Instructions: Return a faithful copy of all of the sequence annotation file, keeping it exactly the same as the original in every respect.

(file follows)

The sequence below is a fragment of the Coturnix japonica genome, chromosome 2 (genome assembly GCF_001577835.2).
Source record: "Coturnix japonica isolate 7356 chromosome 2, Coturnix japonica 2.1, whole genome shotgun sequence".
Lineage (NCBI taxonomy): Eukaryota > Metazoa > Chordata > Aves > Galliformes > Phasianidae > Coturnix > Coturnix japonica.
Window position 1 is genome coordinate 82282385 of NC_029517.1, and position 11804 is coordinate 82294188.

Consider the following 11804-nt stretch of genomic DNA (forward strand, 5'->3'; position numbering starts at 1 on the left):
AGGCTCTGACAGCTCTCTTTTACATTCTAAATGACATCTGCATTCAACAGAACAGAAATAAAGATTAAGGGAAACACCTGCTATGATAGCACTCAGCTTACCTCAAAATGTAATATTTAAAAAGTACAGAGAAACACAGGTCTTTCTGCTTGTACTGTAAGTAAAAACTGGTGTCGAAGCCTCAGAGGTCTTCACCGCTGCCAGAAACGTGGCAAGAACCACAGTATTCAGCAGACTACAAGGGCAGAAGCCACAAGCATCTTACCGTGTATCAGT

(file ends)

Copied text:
The sequence below is a fragment of the Coturnix japonica genome, chromosome 2 (genome assembly GCF_001577835.2).
Source record: "Coturnix japonica isolate 7356 chromosome 2, Coturnix japonica 2.1, whole genome shotgun sequence".
Lineage (NCBI taxonomy): Eukaryota > Metazoa > Chordata > Aves > Galliformes > Phasianidae > Coturnix > Coturnix japonica.
Window position 1 is genome coordinate 82282385 of NC_029517.1, and position 11804 is coordinate 82294188.

Consider the following 11804-nt stretch of genomic DNA (forward strand, 5'->3'; position numbering starts at 1 on the left):
AGGCTCTGACAGCTCTCTTTTACATTCTAAATGACATCTGCATTCAACAGAACAGAAATAAAGATTAAGGGAAACACCTGCTATGATAGCACTCAGCTTACCTCAAAATGTAATATTTAAAAAGTACAGAGAAACACAGGTCTTTCTGCTTGTACTGTAAGTAAAAACTGGTGTCGAAGCCTCAGAGGTCTTCACCGCTGCCAGAAACGTGGCAAGAACCACAGTATTCAGCAGACTACAAGGGCAGAAGCCACAAGCATCTTACCGTGTATCAGT